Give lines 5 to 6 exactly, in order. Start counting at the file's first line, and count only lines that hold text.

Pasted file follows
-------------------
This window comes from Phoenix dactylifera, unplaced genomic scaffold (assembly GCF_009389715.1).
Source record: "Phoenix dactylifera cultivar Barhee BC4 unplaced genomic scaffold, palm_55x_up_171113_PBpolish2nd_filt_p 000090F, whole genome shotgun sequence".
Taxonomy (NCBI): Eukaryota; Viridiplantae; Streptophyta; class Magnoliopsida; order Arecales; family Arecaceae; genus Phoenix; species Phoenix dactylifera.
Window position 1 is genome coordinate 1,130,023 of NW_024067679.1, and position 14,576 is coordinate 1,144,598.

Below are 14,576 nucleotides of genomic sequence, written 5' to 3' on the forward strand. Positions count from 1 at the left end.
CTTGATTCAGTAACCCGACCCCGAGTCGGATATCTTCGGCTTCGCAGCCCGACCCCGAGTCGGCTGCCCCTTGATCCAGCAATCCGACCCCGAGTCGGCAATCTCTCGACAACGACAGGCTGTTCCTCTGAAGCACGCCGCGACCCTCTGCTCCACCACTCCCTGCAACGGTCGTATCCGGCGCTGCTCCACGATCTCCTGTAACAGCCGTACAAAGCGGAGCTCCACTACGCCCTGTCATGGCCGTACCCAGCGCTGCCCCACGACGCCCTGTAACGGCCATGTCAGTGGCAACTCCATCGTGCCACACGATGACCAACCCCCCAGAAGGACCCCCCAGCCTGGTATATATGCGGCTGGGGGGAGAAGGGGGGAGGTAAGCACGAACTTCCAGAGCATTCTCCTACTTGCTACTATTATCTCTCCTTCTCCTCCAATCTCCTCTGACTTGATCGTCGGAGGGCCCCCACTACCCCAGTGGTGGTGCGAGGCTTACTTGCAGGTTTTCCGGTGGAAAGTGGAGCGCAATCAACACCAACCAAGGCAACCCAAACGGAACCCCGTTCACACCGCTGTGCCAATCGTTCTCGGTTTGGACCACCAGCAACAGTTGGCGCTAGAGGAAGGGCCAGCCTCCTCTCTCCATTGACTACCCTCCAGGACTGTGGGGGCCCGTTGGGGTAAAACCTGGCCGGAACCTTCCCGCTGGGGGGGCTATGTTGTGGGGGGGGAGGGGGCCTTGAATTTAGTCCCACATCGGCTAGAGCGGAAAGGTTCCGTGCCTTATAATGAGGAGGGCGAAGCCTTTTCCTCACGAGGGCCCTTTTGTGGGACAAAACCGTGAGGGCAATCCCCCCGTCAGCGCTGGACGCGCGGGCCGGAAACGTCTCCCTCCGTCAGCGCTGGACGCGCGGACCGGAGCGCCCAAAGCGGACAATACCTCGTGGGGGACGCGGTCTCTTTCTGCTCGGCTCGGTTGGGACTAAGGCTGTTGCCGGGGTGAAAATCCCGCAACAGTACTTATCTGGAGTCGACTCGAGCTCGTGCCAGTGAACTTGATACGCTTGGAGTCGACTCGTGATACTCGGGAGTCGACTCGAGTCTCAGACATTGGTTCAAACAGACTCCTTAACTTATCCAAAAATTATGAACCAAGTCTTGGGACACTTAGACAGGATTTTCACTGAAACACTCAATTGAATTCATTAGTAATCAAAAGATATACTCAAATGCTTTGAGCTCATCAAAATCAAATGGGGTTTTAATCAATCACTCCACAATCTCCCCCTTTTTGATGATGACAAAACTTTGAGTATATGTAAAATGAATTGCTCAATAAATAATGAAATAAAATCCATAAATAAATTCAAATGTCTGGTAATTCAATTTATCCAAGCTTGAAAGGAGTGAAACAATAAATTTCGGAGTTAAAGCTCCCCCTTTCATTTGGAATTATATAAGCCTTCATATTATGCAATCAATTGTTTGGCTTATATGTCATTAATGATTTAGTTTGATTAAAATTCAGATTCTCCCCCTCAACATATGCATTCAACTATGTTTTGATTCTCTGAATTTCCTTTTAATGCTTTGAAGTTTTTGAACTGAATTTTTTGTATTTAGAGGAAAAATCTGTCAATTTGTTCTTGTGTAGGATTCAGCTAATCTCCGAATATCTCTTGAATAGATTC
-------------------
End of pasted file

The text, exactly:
Below are 14,576 nucleotides of genomic sequence, written 5' to 3' on the forward strand. Positions count from 1 at the left end.
CTTGATTCAGTAACCCGACCCCGAGTCGGATATCTTCGGCTTCGCAGCCCGACCCCGAGTCGGCTGCCCCTTGATCCAGCAATCCGACCCCGAGTCGGCAATCTCTCGACAACGACAGGCTGTTCCTCTGAAGCACGCCGCGACCCTCTGCTCCACCACTCCCTGCAACGGTCGTATCCGGCGCTGCTCCACGATCTCCTGTAACAGCCGTACAAAGCGGAGCTCCACTACGCCCTGTCATGGCCGTACCCAGCGCTGCCCCACGACGCCCTGTAACGGCCATGTCAGTGGCAACTCCATCGTGCCACACGATGACCAACCCCCCAGAAGGACCCCCCAGCCTGGTATATATGCGGCTGGGGGGAGAAGGGGGGAGGTAAGCACGAACTTCCAGAGCATTCTCCTACTTGCTACTATTATCTCTCCTTCTCCTCCAATCTCCTCTGACTTGATCGTCGGAGGGCCCCCACTACCCCAGTGGTGGTGCGAGGCTTACTTGCAGGTTTTCCGGTGGAAAGTGGAGCGCAATCAACACCAACCAAGGCAACCCAAACGGAACCCCGTTCACACCGCTGTGCCAATCGTTCTCGGTTTGGACCACCAGCAACAGTTGGCGCTAGAGGAAGGGCCAGCCTCCTCTCTCCATTGACTACCCTCCAGGACTGTGGGGGCCCGTTGGGGTAAAACCTGGCCGGAACCTTCCCGCTGGGGGGGCTATGTTGTGGGGGGGGAGGGGGCCTTGAATTTAGTCCCACATCGGCTAGAGCGGAAAGGTTCCGTGCCTTATAATGAGGAGGGCGAAGCCTTTTCCTCACGAGGGCCCTTTTGTGGGACAAAACCGTGAGGGCAATCCCCCCGTCAGCGCTGGACGCGCGGGCCGGAAACGTCTCCCTCCGTCAGCGCTGGACGCGCGGACCGGAGCGCCCAAAGCGGACAATACCTCGTGGGGGACGCGGTCTCTTTCTGCTCGGCTCGGTTGGGACTAAGGCTGTTGCCGGGGTGAAAATCCCGCAACAGTACTTATCTGGAGTCGACTCGAGCTCGTGCCAGTGAACTTGATACGCTTGGAGTCGACTCGTGATACTCGGGAGTCGACTCGAGTCTCAGACATTGGTTCAAACAGACTCCTTAACTTATCCAAAAATTATGAACCAAGTCTTGGGACACTTAGACAGGATTTTCACTGAAACACTCAATTGAATTCATTAGTAATCAAAAGATATACTCAAATGCTTTGAGCTCATCAAAATCAAATGGGGTTTTAATCAATCACTCCACAATCTCCCCCTTTTTGATGATGACAAAACTTTGAGTATATGTAAAATGAATTGCTCAATAAATAATGAAATAAAATCCATAAATAAATTCAAATGTCTGGTAATTCAATTTATCCAAGCTTGAAAGGAGTGAAACAATAAATTTCGGAGTTAAAGCTCCCCCTTTCATTTGGAATTATATAAGCCTTCATATTATGCAATCAATTGTTTGGCTTATATGTCATTAATGATTTAGTTTGATTAAAATTCAGATTCTCCCCCTCAACATATGCATTCAACTATGTTTTGATTCTCTGAATTTCCTTTTAATGCTTTGAAGTTTTTGAACTGAATTTTTTGTATTTAGAGGAAAAATCTGTCAATTTGTTCTTGTGTAGGATTCAGCTAATCTCCGAATATCTCTTGAATAGATTC